Here’s the latest from the crossroads of faith, media & culture: 08/17/22 Whatever happened to good old American skepticism? During her concession speech following the GOP Wyoming congressional primary (after she seemed to compare herself to Abraham Lincoln), Liz Cheney denounced (with, seemingly, intentional echoes of the Holocaust) 2020 election “deniers.” As the government/corporate power […]
Here’s the latest from the crossroads of faith, media & culture: 06/10/22
Going Home currently streaming on Pure Flix. Created and executive produced by Dan Merchant, the drama series stars as Cynthia Geary (Northern Exposure) as Charley Copeland who leads the dedicated staff of the Sunset House hospice as they do their human best to assist dying patients and their loved ones during their emotional time of transition. The streamer is releasing new episodes weekly for six weeks. My review follows the trailer. Note: You can actually check out the episode for free here.
IMHO: A TV dramedy about the interaction between staff, patients and their loved ones at a hospice is both an intriguing and risky premise. It needs just the right combination of character development, compassionate drama (without becoming maudlin) and, very importantly, humor that remains respectful of the subject matter. Done right and you could have a show that captures the best elements of broadcast classics from the past such as Providence or M*A*S*H. From the one episode I watched, I’d say that Going Home shows promise but isn’t quite there – but, hey, it took M*A*S*H a couple years to really find its voice. This particular installment (of the six currently available on Pure Flix) features 88-year-old TV/movie vet Tom Skerritt (who was in the original M*A*S*H movie) as an elderly man doing his best as his wife (played by Sharva Maynard) prepares for her transition to the next life. It was a little slow but, essentially, it worked and was reasonably believable – but you can’t keep telling that story over and over again.
Future episodes, I think, will have to rely more on building on the show’s ensemble cast and their individual lives as well as a mix of patients and families with very different stories and lifestyles. While I appreciate and agree with the show’s overall Christian sensibility, I think a show like this needs to go very easy on the dogma and clearly embrace the Christian virtue of non-judgmentalism. BTW, as an idea for say a season-long story arc, producers might find inspiration in the true story of Art Buchwald, the famed humorist who died in 2007 after a hospice stay that extended much longer than the three-weeks his doctors initially estimated.
Regarding the regular cast, as I suggested, they generally need more to do but Cynthia Geary as head nurse Charlie Copeland certainly makes for an appealing and relatable lead. As the episode ends, we see her alone on her porch talking to God and reflecting on her day. I like that. To me it works as a sort of heartfelt weekly signature scene similar to the way Doogie Howser, M.D. (another golden oldie from TV’s past) used to sign off each episode by summing up his thoughts on his then somewhat cutting-edge personal computer.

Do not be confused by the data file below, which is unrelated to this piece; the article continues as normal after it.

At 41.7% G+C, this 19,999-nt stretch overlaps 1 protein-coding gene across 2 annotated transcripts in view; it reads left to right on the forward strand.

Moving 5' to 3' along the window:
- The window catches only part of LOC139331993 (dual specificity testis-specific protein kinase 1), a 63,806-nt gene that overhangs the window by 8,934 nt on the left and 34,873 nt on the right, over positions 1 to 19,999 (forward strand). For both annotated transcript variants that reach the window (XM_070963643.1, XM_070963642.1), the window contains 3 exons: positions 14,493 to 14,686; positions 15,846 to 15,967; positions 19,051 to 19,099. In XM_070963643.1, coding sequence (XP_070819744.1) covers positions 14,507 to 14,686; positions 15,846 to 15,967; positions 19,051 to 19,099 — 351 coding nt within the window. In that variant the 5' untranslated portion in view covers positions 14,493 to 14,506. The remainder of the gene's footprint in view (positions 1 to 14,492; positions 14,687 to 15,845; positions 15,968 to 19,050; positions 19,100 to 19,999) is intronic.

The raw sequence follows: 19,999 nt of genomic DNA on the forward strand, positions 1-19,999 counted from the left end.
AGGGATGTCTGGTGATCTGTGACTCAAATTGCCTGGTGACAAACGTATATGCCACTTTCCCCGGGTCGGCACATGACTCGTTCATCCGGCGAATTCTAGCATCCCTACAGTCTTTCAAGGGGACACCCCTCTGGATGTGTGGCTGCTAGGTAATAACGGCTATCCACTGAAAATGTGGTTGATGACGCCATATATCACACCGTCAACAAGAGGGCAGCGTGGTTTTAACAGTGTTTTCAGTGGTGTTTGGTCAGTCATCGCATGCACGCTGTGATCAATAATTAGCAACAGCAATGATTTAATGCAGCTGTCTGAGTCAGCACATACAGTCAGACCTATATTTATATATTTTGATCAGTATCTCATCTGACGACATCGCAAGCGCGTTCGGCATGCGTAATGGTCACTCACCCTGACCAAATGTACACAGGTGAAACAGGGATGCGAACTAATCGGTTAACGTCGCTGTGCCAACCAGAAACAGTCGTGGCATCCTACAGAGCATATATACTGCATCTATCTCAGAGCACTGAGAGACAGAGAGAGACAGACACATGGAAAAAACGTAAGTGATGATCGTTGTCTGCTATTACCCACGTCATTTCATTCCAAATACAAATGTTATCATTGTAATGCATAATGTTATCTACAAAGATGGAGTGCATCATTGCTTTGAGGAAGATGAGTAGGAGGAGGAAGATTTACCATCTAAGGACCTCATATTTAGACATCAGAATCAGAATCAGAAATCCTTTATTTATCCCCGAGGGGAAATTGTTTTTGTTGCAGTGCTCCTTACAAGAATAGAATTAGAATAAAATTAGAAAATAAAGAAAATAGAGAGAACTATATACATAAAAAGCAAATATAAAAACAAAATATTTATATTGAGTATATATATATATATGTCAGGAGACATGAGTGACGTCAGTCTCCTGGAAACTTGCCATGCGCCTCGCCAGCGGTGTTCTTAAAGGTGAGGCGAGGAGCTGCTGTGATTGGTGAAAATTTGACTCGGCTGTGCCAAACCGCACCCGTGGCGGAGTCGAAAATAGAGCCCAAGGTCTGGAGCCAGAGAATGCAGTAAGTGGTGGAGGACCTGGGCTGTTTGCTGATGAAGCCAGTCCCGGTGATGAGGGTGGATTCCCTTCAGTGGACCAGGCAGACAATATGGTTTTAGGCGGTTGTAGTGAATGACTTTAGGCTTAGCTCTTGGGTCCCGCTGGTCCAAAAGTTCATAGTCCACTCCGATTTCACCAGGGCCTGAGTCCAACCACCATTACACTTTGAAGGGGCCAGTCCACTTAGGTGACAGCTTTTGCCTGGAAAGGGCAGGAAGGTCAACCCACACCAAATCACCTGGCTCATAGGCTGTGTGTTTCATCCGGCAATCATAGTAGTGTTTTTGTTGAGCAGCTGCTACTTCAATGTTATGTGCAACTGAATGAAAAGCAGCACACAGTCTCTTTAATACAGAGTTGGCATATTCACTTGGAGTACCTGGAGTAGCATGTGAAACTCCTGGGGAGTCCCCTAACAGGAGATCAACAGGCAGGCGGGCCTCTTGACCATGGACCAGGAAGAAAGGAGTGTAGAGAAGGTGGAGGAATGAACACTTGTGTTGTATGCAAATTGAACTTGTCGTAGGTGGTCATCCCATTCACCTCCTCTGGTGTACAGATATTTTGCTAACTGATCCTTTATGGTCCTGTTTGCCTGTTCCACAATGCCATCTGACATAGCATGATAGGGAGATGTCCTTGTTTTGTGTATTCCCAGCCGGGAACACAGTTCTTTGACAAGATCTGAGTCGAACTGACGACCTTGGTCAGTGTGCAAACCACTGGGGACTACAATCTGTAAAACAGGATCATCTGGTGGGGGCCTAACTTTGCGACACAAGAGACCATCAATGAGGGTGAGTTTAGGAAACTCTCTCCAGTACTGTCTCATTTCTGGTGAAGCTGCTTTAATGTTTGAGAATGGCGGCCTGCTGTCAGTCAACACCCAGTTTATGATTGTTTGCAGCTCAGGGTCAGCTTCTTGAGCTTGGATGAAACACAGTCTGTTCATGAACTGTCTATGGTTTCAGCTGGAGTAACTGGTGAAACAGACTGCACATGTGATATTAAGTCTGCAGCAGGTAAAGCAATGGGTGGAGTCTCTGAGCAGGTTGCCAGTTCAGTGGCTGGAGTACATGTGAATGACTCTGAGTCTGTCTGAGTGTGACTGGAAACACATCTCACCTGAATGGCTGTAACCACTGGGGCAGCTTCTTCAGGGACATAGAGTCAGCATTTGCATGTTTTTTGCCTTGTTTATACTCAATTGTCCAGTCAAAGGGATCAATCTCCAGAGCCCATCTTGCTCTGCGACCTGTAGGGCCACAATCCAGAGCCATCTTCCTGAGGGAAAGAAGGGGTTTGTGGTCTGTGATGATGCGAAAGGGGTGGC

Bottom Line: Don’t pull the plug on this. There’s a lot of positive potential here.
And keep an eye out for…
The documentary Never Again follows the parallel journeys of a Holocaust survivor (Irving Roth) and a devout Muslim who was radicalized as a teenager (Kasim Hafeez). As they share their stories and ultimate friendship, we see that even the darkness of antisemitism can be overcome by seeing one another as individuals and choosing love over hate. Distributed through Cinedigm, the film is available on demand and digital via Apple, Amazon, Google Play, Vudu and other outlets. The DVD is due on June 21st. Here’s my original review.
Sony Pictures’ Father Stu, starring and produced by Mark Wahlberg, is out on Blu-ray and DVD on June 14th. The film tells the uplifting true story of Stuart Long (Wahlberg), a former amateur boxer and would-be actor who, after surviving a horrific motorcycle accident, comes to the startling conviction that he’s being called to become a priest. Amid the skepticism of church officials (including a monsignor portrayed by Malcolm McDowell) and his estranged parents (Mel Gibson and Jacki Weaver), he persists with courage and compassion, inspiring others while also facing a devastating health diagnosis. My original review here.
Stay Prayed Up tells the story of 83-year old gospel signer Lena Mae Perry who has spent the last 50 years as the steadfast leader of The Branchettes, a legendary North Carolina gospel group that has packed churches throughout the South and lifted hearts as far away as Ireland. The documentary follows the ensemble while they record their first live album as it also chronicles “Mother” Perry’s efforts to extend the group’s sacred song ministry ever forward. Following a limited release in theaters on June 17th, the documentary comes to home entertainment on July 5th.
Finally, if you’re in the mood for a feel-good scripted comedy, Bryan Cranston and Annette Bening are starring in Jerry and Marge Go Large dropping June 17th on Paramount+. The film is inspired by the true story of retiree Jerry Selbee (Cranston) who discovered a mathematical loophole in the Massachusetts lottery and, with the help of his wife Marge (Annette Bening), won millions and used the money to revive their small Michigan town. Their story was featured on 60 Minutes. Rated PG-13 for some language and suggestive references, the stellar cast also includes Larry Wilmore and Rainn Wilson.
End Note. I’m taking a bit of time off to regroup and to work on a TV project that I hope to be able to tell you about soon and that I believe will be of interest to Beliefnet readers. In the meantime, Happy Independence Day and see you on Monday, July 25!
Encourage one another and build each other up – 1 Thessalonians 5:11